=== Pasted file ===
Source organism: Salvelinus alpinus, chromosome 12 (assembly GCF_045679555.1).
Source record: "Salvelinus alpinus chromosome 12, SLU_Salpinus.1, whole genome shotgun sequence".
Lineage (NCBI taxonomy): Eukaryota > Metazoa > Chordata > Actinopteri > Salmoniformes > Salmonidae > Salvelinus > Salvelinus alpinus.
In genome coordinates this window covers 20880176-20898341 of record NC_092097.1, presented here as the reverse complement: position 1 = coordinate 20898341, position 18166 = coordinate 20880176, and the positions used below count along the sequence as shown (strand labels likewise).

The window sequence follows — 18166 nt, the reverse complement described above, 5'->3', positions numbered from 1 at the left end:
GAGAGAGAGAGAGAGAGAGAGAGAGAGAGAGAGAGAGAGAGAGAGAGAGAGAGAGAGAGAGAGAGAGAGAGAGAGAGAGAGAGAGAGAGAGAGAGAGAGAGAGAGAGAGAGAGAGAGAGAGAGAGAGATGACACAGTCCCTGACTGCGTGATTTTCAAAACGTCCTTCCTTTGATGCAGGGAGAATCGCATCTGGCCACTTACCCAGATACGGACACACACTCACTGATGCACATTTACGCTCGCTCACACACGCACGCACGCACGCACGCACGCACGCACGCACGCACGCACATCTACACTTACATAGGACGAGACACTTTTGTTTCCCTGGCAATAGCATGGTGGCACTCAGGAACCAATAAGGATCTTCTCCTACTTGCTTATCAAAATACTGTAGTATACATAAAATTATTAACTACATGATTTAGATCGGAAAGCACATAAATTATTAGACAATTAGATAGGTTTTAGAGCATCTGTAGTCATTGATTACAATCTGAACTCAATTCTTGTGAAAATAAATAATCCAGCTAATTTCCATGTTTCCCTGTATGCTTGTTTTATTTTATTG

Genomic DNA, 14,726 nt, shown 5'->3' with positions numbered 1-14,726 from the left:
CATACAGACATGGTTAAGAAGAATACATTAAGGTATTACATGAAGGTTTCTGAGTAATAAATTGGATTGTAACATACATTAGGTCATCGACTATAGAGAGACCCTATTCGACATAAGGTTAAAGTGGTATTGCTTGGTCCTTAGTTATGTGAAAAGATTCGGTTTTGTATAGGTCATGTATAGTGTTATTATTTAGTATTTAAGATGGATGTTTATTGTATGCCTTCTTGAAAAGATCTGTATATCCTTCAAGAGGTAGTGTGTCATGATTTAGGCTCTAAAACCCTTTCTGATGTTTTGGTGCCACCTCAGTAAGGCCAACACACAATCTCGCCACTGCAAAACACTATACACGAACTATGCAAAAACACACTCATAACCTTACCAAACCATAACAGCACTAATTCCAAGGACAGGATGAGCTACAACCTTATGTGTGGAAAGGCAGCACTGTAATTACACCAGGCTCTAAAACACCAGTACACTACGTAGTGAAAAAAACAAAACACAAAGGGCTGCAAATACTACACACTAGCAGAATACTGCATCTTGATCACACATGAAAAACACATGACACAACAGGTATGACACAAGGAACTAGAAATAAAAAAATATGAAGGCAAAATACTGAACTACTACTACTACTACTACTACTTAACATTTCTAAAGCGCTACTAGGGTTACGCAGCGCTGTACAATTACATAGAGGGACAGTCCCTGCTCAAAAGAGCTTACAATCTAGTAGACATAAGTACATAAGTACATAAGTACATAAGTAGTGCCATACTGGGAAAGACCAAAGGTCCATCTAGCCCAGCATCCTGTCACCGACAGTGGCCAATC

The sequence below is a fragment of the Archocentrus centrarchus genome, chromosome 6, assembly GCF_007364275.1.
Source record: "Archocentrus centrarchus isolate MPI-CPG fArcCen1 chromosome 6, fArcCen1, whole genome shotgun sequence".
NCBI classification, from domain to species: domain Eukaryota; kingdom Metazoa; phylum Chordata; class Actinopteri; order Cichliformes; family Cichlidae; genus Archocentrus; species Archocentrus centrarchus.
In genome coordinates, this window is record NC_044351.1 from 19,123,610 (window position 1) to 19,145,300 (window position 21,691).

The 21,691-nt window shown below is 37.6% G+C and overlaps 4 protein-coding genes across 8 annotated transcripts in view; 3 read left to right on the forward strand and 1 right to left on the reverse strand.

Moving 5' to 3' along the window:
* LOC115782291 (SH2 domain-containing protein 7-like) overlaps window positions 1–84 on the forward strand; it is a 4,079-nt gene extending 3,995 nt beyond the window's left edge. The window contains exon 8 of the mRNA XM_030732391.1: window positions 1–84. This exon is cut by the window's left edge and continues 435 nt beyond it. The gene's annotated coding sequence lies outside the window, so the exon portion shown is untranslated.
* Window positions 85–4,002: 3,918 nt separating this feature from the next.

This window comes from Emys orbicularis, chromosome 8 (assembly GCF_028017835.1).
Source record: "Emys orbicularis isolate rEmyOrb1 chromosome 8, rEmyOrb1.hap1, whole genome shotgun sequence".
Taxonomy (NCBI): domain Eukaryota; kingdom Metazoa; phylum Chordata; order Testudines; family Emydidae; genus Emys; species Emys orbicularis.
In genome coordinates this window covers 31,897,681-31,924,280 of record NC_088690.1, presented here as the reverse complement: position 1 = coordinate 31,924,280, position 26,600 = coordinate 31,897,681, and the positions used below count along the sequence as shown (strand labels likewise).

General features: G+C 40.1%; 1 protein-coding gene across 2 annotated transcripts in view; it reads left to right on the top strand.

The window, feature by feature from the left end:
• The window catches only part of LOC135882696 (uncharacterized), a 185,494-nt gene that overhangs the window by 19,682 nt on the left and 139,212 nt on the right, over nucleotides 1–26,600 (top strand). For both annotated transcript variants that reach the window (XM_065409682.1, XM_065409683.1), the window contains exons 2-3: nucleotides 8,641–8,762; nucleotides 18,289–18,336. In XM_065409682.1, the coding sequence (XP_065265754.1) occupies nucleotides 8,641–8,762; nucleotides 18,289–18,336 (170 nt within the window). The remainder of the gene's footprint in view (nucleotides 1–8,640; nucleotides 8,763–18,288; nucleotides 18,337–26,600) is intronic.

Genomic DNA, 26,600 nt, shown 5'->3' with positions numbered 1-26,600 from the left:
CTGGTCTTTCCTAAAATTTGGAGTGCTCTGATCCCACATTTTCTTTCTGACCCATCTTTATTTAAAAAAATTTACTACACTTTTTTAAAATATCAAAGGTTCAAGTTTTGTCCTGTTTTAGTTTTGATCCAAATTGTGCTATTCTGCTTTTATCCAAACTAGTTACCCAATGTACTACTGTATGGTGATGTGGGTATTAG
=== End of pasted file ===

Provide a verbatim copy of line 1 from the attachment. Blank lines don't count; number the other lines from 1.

Source organism: Salvelinus alpinus, chromosome 12 (assembly GCF_045679555.1).